This time, for millions of Hindus of the “Hindu” mold, this about turn of their religion, by a fringe lobby campaigning for a macabre, extreme Hindutva, shamelessly modeled on the more violent percepts of Islam, cannot but be a stomach churning and shamefully heart rending experience.

Tuesday, August 30, 2005

A Rabid Nun in an Abu Girls' School

It was instantly obvious that her thirty years in education had not taught the lady how to guide young minds. She was the unworthy principal of the leading girls' school at mt. Abu in Rajasthan India, run by a Catholic order.

Born into an Indian family which lived in Indonesia, I had done my early educaton in a Catholic school and higher education in a Methodist institution, both of which built up a healthy respect for the Christian religion and the nuns who ran schools with so much love, dignity and erudition.

All those healthy feelings were shattered in a single instant when Sister X, virtually jumped up and down in her chair to convince my husband and me that she could not admit my adopted daughter, into her school, because children are cruel !!

My child is blessed with the sunniest of dispositions. but at that stage, approaching age 12 and Std. 7, she was tall for her age and fat and dark wheatish in complexion... a combination which was only lit up by her bright smiles and cheeery replies.

We were seeking admission in std. 7, whichis waybeyond the Std. 1 and 2 stage, when children are cruel to each other and have not yetbeen taught social niceties, at home and outside. All the other nuns had agreed that hers was a fit case for admission into the school.

But Madame would have none of it. she practically jumpedoff her chair crying " how can i have that child in my school? she is so dark, so fat, so tall, so big. She will spoil the atmosphere in my school. other children will poke her about it. and what will i do ?"

I was totally aghast. All my memories of the loving nuns of my childhood stood shattered as i listened to the raving of a school principal who insisted that she could only admit fair and pretty girls into her school... or else she could not handle the situation that would arise ?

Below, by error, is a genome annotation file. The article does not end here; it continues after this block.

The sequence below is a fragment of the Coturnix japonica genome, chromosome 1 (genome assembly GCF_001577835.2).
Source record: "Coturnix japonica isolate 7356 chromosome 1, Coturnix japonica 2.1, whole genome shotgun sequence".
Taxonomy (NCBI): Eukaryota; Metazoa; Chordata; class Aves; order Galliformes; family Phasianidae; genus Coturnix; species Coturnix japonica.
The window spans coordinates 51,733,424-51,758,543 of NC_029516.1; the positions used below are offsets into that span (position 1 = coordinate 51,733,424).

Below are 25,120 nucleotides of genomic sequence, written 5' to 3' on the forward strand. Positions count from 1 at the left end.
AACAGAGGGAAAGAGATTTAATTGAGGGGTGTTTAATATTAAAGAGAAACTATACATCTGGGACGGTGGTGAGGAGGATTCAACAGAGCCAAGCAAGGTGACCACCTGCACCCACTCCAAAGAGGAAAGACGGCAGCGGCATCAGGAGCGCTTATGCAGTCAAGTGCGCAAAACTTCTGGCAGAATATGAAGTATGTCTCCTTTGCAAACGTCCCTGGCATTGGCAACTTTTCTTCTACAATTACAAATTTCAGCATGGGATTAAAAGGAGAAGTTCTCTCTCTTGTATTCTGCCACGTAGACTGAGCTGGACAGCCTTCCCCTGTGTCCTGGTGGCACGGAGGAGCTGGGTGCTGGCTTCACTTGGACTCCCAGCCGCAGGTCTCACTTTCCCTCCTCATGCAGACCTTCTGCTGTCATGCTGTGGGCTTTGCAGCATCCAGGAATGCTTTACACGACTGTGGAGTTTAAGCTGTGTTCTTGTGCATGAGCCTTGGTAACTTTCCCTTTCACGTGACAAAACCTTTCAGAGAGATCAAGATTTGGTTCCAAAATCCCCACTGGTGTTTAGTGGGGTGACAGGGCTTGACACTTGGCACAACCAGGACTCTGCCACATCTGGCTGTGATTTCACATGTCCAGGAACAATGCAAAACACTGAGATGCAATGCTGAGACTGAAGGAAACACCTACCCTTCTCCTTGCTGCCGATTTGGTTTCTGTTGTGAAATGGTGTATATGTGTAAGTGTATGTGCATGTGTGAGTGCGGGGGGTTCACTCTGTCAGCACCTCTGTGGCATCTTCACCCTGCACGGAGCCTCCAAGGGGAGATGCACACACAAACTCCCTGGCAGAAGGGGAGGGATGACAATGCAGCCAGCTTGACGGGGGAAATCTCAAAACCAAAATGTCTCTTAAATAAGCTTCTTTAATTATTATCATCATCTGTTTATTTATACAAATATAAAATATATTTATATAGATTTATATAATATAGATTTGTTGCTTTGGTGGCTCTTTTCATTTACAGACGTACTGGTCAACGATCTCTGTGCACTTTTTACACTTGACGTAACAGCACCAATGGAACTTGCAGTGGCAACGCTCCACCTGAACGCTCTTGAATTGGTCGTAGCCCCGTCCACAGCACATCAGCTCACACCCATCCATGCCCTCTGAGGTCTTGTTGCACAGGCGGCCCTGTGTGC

I wanted to ask her whether Sophias' was aspiring to produce only Miss Indias ? or whether she want to turn out a uniform bandbox of Indian Barbie dolls of similar height, weight and other characteristics; almost like a later day Huxley's " Brave New World". obviously she was not aiming for any sushmita Sen, given her almost visibly pathological hatred for height in female of the species.

It was painfully apparent that the principal of Mt.Abu's leading residential school had abdicated her responsibility towards molding young minds, when she insisted that she would not be able to do anything when other children poked my daughter about her height or her color or her weight.

Had she never heard of "Puppy Fat" ? and obviously she was not to know that the Bronzed look was going to become the in thing two years down the line .

Sometimes I wonder how much of the Nun's reaction was on account of our revelation that she was our adopted child? Had she herself taken recourse to the nunnery on account of some such incident? memories of which had been revived by the sight of my child ?

I fervently hope that someone who reads this is able to trace the lady and tell her that my daughter is well settled in another baording school, where she has been helped to shed those excess pounds with proper guidance, where her height makes her eligible for the basketball games and where color is not an issue.

Given the attitude of Sophias, Mt. Abu, I should perhaps say thank you for not admitting my child into your school which has so many prejudices. But please god, do not let that nun head any other educational institution where she may do damage to so many young minds.

Friday, August 05, 2005

Sitaram and Radheshyam